It’s now the morning after the night before, so I can finally let you in on an exciting secret – something that we at the RCVS have been working towards for quite a while, that I have suspected all along, but that we haven’t been allowed to tell anyone:

The Royal College of Veterinary Surgeons
is a great place to work!

And in case you’re thinking, “Well, he would said that, wouldn’t he?”, you shouldn’t just take my word for it.

In fact, having been presented with 30th place at a special gala evening for the UK’s best workplaces last night, it’s now officially official. But 30th place is a long way from 1st, so we have a lot more to do!

The winning team (Photo credit: Carmen  Valino)

The winning team. Plans to introduce ‘Dress Up Friday’ are under serious consideration… (Photo credit: Carmen Valino)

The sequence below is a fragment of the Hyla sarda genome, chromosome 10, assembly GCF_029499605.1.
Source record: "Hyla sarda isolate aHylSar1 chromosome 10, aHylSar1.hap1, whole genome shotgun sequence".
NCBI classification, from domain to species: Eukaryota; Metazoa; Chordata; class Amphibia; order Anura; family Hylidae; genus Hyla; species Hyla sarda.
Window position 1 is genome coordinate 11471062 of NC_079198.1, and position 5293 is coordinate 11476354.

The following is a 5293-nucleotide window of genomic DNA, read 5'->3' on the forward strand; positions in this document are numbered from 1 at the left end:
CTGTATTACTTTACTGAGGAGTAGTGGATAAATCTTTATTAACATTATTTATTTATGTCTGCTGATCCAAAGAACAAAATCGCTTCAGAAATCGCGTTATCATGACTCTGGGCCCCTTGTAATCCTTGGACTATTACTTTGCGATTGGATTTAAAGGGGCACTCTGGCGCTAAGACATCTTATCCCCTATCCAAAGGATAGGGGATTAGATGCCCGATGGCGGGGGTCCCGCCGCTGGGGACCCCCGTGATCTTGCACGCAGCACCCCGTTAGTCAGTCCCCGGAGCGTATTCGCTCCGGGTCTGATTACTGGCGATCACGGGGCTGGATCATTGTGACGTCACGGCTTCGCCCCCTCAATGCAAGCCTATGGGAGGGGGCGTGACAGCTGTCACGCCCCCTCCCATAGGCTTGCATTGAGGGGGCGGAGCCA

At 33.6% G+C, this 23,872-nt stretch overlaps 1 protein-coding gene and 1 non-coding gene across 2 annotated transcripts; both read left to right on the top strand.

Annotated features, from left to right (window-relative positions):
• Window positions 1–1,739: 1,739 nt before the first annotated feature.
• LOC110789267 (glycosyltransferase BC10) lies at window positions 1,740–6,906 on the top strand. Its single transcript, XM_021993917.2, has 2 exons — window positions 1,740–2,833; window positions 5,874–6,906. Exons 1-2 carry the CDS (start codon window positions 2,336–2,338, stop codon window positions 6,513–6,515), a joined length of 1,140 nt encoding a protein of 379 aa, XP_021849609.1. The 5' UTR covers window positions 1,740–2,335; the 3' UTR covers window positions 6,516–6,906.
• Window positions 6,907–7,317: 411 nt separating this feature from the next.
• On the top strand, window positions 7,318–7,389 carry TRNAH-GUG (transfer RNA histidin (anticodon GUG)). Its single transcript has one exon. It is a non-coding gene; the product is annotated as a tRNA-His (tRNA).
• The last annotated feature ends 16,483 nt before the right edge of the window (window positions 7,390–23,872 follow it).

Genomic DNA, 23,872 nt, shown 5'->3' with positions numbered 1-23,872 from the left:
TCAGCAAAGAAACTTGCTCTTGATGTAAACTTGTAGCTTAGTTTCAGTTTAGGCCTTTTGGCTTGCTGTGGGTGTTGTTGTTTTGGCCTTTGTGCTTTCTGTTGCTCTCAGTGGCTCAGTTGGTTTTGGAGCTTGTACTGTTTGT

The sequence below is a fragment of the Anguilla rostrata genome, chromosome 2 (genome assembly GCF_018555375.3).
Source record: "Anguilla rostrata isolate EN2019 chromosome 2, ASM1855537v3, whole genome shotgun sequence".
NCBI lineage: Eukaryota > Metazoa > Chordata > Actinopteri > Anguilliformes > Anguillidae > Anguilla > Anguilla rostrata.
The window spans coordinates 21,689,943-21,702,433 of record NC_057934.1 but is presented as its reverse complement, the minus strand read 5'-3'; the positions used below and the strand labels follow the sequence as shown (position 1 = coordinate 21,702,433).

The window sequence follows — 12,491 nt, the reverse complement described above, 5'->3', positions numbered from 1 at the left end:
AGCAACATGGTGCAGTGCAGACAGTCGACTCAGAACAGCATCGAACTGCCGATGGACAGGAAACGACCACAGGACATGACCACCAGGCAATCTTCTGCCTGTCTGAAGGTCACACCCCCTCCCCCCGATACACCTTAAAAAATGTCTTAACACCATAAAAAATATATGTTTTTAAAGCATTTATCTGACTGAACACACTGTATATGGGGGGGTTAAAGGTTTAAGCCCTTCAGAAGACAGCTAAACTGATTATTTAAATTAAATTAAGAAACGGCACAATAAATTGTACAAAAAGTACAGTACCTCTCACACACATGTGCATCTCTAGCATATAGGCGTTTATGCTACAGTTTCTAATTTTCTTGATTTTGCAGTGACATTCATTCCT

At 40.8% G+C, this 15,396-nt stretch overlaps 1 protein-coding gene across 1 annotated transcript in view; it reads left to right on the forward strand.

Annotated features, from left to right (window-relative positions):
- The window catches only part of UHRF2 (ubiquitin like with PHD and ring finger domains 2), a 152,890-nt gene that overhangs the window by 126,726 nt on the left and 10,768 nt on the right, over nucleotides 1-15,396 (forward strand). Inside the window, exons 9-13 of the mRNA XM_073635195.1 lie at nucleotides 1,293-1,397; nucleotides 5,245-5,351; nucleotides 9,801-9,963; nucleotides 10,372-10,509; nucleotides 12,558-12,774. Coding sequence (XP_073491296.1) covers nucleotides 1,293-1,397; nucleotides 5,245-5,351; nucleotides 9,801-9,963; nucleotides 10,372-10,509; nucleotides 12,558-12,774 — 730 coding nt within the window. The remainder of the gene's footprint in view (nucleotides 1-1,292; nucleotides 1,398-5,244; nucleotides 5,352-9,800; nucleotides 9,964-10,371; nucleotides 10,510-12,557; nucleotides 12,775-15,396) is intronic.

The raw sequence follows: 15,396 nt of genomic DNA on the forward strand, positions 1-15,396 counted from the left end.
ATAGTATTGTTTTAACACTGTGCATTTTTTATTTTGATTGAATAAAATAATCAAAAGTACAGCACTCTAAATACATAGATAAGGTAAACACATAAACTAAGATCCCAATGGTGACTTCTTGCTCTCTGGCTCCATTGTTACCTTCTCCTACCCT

The Great Place to Work (GPtW) Institute is a global research, consulting and training firm that helps organisations identify, create and sustain great workplaces through the development of high-trust workplace cultures. It describes its clients as those organisations that wish to maintain Best Workplace environments, those that are ready to dramatically improve the culture within their workplaces, and those in between the two.

As part of my day-one commitment to make staff engagement a key priority, we have been working with GPtW for the past couple of years, undertaking an annual survey of the whole team to gauge opinions, satisfaction levels and suggestions for improvement. The programme considers areas like teamwork, work environment, innovation, well-being, recognition, organisational culture and how we manage and develop talent. It also enables us to benchmark ourselves against similar-sized organisations, which has the potential for uncomfortable reading from a CEO’s perspective, and leaves little place to hide!